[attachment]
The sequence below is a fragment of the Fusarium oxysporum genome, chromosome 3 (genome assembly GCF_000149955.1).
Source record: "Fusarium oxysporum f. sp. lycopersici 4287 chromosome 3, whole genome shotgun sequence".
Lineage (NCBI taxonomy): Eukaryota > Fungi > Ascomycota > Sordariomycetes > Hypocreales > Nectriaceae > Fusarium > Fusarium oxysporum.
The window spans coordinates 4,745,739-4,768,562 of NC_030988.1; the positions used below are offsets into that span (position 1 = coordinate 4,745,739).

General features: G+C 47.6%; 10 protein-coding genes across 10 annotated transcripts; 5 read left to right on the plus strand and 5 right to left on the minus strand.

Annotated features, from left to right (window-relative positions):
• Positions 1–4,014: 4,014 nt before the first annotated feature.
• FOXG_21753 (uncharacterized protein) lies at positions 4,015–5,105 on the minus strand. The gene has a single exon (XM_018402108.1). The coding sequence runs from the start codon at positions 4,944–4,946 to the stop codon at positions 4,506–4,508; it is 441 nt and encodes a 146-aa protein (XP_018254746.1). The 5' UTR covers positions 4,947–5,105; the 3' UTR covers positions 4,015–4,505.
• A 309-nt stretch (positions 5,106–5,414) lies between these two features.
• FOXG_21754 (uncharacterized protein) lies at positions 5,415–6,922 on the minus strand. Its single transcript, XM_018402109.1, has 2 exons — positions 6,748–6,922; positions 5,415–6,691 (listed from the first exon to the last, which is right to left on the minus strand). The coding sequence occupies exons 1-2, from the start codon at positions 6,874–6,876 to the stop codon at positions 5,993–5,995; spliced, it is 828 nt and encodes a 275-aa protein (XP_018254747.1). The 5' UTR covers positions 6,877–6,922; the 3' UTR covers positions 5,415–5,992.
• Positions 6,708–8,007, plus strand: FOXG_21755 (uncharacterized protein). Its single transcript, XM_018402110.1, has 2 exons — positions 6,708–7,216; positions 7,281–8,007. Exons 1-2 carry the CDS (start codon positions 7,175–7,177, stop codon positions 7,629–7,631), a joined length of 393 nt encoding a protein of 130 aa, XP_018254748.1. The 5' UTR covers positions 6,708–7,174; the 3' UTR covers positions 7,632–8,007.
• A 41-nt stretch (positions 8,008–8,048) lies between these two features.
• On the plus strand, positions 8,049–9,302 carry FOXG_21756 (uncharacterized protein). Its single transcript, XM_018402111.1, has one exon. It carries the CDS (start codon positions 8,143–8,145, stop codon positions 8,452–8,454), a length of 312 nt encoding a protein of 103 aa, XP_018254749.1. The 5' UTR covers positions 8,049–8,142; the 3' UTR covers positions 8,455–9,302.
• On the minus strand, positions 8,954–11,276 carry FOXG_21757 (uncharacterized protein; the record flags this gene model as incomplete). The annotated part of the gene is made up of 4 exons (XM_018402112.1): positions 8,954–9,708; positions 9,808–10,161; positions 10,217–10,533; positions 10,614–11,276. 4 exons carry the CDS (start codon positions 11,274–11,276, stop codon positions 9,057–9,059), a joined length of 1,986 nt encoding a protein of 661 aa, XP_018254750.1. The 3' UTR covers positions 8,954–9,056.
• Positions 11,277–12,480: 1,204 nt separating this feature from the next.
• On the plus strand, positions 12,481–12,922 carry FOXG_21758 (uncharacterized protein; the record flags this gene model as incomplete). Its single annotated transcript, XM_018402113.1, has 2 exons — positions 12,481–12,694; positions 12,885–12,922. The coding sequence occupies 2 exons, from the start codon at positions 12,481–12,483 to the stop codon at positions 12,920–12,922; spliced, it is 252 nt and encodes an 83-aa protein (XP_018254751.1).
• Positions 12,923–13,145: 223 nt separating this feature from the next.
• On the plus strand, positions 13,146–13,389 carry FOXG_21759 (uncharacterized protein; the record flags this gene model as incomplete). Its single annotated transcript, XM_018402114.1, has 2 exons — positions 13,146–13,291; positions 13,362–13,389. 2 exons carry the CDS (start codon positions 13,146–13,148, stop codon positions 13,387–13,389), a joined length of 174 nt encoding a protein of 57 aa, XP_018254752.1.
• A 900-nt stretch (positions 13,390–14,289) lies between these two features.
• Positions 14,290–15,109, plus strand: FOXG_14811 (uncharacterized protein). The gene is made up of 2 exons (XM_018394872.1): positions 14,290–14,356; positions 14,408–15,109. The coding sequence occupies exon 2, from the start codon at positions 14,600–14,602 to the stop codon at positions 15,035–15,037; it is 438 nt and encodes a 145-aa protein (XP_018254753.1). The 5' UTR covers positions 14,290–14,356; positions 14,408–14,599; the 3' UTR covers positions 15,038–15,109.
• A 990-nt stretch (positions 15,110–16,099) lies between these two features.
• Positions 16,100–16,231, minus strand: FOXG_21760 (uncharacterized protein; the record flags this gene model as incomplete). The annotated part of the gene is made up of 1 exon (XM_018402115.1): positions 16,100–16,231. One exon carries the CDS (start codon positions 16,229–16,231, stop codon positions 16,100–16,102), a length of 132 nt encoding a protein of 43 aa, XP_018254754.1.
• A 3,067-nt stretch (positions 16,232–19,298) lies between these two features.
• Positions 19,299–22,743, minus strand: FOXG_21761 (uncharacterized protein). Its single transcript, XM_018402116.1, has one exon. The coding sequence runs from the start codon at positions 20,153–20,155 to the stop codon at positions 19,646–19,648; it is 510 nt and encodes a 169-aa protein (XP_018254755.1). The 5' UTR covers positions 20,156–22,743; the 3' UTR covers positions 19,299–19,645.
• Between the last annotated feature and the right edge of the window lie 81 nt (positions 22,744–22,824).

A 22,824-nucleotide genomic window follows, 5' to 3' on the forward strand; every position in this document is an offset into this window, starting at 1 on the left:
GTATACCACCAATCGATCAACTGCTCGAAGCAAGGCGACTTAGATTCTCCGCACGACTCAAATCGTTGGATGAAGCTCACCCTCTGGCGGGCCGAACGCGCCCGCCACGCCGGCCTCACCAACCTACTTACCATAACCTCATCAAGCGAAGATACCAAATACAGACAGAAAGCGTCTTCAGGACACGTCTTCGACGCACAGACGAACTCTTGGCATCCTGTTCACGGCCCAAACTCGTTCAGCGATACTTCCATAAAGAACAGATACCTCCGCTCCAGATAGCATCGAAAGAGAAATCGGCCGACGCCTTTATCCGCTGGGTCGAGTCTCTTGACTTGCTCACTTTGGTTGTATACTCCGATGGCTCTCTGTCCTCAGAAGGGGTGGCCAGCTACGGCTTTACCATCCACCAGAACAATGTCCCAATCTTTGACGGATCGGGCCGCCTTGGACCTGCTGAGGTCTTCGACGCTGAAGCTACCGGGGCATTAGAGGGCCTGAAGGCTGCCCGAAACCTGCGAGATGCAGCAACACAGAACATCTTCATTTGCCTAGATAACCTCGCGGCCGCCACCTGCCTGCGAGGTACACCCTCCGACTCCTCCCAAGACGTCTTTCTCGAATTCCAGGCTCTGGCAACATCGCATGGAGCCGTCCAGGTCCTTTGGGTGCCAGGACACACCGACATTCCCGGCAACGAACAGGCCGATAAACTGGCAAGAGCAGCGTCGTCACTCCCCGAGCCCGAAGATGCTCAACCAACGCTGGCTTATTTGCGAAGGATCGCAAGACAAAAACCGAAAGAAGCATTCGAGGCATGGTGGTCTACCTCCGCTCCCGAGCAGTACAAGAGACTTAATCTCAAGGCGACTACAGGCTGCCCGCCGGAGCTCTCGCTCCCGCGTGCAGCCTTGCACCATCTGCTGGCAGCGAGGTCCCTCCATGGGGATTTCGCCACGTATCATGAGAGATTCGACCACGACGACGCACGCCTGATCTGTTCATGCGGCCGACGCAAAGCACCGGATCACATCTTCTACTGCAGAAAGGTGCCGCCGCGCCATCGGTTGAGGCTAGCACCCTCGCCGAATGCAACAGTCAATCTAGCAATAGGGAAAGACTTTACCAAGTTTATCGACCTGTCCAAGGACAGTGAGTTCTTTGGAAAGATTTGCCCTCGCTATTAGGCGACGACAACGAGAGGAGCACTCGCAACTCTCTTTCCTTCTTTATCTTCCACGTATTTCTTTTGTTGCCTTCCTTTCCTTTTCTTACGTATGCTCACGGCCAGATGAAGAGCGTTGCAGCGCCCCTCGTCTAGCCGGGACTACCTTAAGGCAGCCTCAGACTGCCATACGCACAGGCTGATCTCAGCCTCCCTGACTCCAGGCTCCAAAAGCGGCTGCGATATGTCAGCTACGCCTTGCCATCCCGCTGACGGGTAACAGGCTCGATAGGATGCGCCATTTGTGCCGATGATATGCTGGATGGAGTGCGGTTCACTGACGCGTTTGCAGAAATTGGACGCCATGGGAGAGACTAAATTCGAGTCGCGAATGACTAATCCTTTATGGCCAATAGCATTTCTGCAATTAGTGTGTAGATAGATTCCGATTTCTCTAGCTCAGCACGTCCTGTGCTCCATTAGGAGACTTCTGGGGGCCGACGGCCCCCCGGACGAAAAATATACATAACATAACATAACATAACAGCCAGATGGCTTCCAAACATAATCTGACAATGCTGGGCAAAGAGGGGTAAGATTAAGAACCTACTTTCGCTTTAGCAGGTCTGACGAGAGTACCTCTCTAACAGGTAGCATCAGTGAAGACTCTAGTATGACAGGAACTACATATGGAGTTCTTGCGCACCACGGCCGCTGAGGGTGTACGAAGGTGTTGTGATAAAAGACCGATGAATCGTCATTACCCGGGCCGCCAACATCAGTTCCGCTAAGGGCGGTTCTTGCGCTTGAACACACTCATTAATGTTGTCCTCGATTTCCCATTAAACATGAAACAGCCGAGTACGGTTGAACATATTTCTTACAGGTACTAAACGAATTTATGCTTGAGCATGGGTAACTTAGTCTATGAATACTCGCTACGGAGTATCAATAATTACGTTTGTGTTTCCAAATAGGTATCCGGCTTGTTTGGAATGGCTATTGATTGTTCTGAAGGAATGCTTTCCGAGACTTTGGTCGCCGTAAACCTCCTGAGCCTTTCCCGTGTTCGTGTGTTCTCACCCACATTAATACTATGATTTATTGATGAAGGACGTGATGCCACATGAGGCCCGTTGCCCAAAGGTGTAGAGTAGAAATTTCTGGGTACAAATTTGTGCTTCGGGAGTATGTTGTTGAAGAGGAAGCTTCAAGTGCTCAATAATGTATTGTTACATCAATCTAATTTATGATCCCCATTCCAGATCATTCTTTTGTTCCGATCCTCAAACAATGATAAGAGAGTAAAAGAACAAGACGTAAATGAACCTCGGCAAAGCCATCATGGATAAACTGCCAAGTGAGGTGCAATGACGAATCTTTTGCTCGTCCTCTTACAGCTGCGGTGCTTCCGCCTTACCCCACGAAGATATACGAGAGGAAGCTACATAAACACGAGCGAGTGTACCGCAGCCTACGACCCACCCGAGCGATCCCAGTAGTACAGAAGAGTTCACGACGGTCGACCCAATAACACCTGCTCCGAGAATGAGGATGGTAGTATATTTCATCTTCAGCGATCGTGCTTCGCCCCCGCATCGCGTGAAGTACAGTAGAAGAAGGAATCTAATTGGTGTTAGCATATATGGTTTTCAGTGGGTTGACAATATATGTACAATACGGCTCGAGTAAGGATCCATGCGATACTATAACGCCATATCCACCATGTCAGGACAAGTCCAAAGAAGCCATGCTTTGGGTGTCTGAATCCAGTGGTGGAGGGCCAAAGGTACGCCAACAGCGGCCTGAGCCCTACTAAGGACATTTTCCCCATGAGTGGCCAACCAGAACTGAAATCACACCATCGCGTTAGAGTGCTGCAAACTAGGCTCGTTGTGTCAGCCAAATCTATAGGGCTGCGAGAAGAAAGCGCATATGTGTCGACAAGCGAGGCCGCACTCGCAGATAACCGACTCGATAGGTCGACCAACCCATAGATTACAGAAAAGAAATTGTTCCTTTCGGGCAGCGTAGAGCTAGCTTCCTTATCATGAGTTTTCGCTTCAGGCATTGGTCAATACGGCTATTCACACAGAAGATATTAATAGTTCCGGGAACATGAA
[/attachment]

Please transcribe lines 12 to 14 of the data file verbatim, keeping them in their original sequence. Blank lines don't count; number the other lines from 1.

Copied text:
• A 41-nt stretch (positions 8,008–8,048) lies between these two features.
• On the plus strand, positions 8,049–9,302 carry FOXG_21756 (uncharacterized protein). Its single transcript, XM_018402111.1, has one exon. It carries the CDS (start codon positions 8,143–8,145, stop codon positions 8,452–8,454), a length of 312 nt encoding a protein of 103 aa, XP_018254749.1. The 5' UTR covers positions 8,049–8,142; the 3' UTR covers positions 8,455–9,302.
• On the minus strand, positions 8,954–11,276 carry FOXG_21757 (uncharacterized protein; the record flags this gene model as incomplete). The annotated part of the gene is made up of 4 exons (XM_018402112.1): positions 8,954–9,708; positions 9,808–10,161; positions 10,217–10,533; positions 10,614–11,276. 4 exons carry the CDS (start codon positions 11,274–11,276, stop codon positions 9,057–9,059), a joined length of 1,986 nt encoding a protein of 661 aa, XP_018254750.1. The 3' UTR covers positions 8,954–9,056.